Friday, June 22, 2007

Why do I remember the next song?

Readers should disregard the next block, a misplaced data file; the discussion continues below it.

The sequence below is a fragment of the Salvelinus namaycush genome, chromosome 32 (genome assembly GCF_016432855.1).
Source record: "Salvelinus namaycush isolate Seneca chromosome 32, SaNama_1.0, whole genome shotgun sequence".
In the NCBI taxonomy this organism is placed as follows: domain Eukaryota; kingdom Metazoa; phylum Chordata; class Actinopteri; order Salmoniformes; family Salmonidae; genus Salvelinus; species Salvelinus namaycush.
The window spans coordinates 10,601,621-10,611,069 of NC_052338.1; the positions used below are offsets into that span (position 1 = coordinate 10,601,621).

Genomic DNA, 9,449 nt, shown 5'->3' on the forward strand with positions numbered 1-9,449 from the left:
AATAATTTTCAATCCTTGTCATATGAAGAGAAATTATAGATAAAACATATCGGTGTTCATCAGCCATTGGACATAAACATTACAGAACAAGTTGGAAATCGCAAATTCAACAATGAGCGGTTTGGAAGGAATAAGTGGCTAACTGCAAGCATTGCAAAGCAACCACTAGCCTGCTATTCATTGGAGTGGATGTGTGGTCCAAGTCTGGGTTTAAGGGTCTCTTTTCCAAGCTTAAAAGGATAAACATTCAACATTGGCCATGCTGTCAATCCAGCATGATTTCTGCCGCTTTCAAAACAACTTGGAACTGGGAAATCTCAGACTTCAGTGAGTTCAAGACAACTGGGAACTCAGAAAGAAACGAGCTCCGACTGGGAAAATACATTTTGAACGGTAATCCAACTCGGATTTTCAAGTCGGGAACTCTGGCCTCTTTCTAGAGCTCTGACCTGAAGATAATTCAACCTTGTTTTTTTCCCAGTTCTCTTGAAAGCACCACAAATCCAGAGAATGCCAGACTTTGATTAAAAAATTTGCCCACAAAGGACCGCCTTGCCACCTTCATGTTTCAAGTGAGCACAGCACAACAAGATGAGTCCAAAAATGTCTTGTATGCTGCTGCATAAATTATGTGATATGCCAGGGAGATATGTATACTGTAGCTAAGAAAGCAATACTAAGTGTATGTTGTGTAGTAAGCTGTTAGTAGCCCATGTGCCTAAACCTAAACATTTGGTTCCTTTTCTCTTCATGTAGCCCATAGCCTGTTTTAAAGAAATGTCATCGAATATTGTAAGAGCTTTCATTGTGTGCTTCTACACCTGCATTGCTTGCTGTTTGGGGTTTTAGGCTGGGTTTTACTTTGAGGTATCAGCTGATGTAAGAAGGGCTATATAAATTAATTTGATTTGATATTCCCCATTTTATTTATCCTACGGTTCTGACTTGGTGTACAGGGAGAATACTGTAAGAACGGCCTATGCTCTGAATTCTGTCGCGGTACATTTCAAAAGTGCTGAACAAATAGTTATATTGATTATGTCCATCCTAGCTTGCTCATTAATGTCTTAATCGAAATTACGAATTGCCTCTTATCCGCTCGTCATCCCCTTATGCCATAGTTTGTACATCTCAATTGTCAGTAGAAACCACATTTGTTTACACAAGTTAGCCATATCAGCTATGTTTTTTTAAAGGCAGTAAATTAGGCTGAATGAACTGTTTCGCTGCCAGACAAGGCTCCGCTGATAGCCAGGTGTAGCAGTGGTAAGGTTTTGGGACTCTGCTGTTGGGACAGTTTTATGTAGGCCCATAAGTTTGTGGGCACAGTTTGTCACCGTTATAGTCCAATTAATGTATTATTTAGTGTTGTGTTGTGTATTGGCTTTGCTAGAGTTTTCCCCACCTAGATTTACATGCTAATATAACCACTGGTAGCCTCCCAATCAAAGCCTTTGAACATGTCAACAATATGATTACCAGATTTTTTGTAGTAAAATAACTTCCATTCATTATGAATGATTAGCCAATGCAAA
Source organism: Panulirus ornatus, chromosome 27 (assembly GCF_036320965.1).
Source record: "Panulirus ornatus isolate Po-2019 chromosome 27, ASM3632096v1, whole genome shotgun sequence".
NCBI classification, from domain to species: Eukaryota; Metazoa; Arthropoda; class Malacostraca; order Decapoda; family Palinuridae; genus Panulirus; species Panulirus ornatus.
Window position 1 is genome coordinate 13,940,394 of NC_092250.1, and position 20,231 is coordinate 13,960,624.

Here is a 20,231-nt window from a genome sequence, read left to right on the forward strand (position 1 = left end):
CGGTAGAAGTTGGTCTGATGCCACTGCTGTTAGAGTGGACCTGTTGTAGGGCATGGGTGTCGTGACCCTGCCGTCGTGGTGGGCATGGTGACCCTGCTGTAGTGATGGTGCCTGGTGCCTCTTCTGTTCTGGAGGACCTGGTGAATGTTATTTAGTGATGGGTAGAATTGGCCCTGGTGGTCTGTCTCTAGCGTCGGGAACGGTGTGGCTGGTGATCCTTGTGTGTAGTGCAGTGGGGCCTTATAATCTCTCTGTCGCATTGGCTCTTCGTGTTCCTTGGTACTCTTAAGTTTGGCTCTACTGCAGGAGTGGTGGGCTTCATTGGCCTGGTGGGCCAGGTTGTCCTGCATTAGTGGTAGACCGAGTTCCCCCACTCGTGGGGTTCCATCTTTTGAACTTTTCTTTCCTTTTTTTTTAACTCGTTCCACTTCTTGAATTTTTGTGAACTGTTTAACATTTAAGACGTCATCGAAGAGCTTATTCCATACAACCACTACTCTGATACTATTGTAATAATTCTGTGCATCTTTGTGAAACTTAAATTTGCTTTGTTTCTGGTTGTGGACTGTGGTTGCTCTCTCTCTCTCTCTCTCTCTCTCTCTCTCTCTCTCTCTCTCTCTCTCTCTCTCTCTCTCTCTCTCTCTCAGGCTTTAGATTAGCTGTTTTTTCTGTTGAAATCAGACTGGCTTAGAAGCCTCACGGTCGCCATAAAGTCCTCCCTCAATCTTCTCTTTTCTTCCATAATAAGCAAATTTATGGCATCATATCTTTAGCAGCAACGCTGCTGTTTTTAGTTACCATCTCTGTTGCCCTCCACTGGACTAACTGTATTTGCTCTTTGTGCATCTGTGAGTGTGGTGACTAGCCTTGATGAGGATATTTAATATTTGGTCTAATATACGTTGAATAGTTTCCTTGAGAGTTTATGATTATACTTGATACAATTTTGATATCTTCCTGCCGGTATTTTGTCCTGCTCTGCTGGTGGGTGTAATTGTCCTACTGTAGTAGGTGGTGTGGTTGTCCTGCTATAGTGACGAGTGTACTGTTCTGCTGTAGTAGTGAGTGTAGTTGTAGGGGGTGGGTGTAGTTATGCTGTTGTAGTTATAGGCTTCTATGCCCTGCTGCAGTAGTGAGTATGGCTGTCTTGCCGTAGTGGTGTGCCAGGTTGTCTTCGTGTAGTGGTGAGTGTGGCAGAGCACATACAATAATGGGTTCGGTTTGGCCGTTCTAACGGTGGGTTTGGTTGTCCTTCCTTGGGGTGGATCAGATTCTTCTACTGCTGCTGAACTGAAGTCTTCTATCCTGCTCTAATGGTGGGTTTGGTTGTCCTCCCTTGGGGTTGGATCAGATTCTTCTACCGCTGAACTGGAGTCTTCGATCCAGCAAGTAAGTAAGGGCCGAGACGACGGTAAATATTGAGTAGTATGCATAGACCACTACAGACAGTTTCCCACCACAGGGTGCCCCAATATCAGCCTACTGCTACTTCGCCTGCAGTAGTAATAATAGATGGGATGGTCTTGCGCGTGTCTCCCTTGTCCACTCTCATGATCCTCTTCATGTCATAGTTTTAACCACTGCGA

Last week a national newspaper phoned me for an answer to a readers question Why do I suddenly remember the next song when listening to a CD? A phenomenon I’m almost too familiar with since I have the habit to repeatedly listen to music. When playing an album from beginning to end the phenomenon appears just before the end of a song, just when the silence between two songs is about to start. The next song pops up in your mind (and often quite loudly), while you were hardly aware of this just a few seconds ago. To avoid this irritating effect I always use the shuffle function of the CD player or iPod, effectively avoiding the apparent learning of these transitions. However, the phenomenon is interesting in itself. It is is a result of what seems our ‘iconic’ or absolute memory for music at work. More common is our relative memory for music. While most of us can easily recognize the melody of a popular song, few can judge whether it is played at the original pitch height. We seem to remember the pitch intervals or contour of the melody, not the frequencies of the pitches itself. By contrast, the phenomenon discussed above hints at the presence of an absolute memory for music. It seems that even young children can judge whether a familiar television tune is the original or one that is scaled up a few tones. Apparently we all have both absolute and relative memory for music.